This would be unheard of today.

The amount of pages of documents has decreased year on year, and officials frequently employ highly restrictive interpretations in an effort to suppress the disclosure of some documents—or even claim that no such records have been found. In other cases, requesters are advised that the scope of the request is too broad and forced to truncate their query. Finally requests frequently take years to be fulfilled, significantly diminishing ATI’s value as a research tool. 

Not all of the reasons for this situation are necessarily intentional. The ATI system today relies heavily on regular departmental staff to assess documentation for release—the same ones that are already overburdened with their day-to-day work. It is far from an ideal approach to handling ATI requests. 

Concurrent with the ATI system’s enfeeblement, there has been a consistent effort to curtail officials’ ability to discuss policies with interested parties. In the years after the Somalia inquiry, DND employed a fairly liberalized communication policy and access to officials was fairly good. One of the most helpful aspects was that the department made available subject matter experts to discuss specific areas. However, around 2005, the policy changed dramatically. Part of it was due to the belief that the War in Afghanistan required “message discipline,” but there was also a preference by the Harper government to centralize its communication strategy. Access to officials was curtailed and replaced by superficial media response lines from public affairs representatives.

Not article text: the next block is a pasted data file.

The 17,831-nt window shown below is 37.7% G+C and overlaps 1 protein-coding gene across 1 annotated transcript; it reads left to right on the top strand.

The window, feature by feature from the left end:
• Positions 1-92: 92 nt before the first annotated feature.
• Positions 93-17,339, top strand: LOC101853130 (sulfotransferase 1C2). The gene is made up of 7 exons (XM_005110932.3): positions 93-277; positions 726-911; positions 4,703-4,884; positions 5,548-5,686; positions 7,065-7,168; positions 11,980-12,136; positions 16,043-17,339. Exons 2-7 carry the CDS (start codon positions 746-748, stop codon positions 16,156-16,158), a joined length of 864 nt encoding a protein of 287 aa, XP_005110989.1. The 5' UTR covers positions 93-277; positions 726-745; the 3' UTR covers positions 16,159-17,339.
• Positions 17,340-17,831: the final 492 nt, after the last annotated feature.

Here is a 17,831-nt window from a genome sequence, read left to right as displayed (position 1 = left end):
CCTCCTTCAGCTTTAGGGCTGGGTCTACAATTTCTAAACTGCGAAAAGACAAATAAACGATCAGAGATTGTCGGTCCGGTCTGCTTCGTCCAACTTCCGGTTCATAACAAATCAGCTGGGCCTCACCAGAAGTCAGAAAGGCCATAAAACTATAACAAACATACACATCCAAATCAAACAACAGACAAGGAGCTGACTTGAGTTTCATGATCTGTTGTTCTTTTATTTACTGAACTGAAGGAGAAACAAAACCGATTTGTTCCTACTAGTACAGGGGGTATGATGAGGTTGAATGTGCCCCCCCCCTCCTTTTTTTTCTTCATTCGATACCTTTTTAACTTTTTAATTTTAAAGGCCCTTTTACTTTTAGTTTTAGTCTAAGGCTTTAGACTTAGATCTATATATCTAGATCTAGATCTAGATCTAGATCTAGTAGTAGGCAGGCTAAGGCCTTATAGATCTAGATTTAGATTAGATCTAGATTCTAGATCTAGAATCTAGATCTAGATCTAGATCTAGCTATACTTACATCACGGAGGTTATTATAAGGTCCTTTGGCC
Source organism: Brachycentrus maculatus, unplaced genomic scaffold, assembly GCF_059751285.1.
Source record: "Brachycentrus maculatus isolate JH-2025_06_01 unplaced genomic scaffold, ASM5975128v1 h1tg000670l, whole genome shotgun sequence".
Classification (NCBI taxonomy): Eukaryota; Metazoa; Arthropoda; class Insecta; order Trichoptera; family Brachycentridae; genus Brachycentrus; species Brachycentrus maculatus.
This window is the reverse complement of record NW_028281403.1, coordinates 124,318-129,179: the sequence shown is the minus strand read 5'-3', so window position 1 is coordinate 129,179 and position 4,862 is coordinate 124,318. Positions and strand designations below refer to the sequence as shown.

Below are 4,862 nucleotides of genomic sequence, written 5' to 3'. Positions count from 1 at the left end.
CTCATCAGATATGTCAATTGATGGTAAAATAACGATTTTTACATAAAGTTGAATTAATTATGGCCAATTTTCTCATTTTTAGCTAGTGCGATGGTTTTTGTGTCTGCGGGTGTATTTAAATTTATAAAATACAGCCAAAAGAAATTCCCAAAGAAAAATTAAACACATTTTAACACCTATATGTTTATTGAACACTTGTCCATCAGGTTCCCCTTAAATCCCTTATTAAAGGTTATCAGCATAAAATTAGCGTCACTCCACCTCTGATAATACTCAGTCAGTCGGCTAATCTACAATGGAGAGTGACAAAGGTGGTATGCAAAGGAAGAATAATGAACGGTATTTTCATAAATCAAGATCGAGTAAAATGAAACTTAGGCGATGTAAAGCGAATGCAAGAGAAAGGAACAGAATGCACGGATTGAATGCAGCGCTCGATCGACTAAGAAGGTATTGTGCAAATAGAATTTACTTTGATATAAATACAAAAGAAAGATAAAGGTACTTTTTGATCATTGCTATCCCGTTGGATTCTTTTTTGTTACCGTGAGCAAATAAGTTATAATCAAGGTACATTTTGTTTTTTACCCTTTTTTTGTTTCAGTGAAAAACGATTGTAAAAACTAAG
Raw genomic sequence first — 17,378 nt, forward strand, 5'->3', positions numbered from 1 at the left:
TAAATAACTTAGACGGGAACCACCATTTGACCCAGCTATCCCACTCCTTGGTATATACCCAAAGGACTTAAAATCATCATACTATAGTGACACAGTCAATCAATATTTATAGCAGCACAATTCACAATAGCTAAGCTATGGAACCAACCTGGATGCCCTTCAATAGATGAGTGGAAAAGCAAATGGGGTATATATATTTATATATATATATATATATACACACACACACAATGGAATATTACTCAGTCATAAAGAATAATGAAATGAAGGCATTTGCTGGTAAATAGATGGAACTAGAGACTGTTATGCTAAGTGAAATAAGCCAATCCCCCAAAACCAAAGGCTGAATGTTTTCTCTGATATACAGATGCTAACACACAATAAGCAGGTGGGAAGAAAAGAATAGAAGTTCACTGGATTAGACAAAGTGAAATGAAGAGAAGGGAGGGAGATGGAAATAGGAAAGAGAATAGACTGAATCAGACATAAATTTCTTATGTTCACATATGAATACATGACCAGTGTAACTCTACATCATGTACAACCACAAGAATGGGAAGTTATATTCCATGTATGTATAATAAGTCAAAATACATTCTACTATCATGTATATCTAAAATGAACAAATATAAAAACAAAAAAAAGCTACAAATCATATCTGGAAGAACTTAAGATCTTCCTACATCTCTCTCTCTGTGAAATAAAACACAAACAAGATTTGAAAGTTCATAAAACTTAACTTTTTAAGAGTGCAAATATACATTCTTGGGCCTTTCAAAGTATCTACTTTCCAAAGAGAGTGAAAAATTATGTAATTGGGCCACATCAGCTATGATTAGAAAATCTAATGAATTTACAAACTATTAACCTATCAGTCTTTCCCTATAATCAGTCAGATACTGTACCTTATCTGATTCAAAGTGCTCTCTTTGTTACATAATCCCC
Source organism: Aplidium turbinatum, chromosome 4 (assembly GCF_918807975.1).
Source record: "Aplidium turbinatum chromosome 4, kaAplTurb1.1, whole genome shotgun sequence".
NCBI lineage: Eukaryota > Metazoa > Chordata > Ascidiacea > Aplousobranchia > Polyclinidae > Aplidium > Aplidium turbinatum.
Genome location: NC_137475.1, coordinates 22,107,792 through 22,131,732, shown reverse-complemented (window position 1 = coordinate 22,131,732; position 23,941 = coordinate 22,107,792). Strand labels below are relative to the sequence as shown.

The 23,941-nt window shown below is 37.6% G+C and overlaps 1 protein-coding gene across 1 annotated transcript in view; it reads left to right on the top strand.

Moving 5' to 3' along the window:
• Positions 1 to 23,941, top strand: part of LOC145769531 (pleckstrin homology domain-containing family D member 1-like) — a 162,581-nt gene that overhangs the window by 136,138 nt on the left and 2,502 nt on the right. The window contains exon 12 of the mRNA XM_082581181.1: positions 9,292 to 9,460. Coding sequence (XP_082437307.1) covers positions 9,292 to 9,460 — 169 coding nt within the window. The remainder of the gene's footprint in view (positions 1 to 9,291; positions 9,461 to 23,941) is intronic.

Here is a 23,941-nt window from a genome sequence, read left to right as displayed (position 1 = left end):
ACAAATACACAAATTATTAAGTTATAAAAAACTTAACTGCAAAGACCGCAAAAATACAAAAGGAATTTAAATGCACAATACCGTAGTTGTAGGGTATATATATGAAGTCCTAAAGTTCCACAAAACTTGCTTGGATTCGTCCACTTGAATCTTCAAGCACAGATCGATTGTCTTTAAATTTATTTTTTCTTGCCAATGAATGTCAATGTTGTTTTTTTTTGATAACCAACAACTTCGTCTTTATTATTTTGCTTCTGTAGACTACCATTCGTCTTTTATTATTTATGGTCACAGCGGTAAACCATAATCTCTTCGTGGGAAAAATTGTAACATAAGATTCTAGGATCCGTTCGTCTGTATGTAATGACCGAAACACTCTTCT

Furthermore, the ability to maintain working relationships with officials has become increasingly strained. The most serious rupture occurred after 2015 when Admiral Mark Norman was charged with breach of trust, and members of the Future Fighter Capability project were forced to sign a gag order. These events had a serious chilling effect on the bureaucracy, as individuals felt fear of the potential consequences surrounding talking outside of government. While some of that fear has dissipated over time, there still remains a significant reluctance to speak with candour on major issues. 

So where are we today?

Overall, I believe the poor state of transparency in defence has largely been counterproductive for the government, resulting in the very outcome they wanted to avoid. Public understanding of the military is at an all-time low. This is in part due to the lack of open information available and the adversarial relationship that has developed between the government and outside bodies over access to information. 

Unfortunately, I do not have an easy solution to this problem. There is a deep-seated view that the current approach is the only way to successfully manage public relations. Seeing past the immediate situation and a radically different future is a tough sell to any government. I fear that it will require another Somalia-scale scandal to impel a government to shift its behaviour, which will benefit no party or the country as a whole.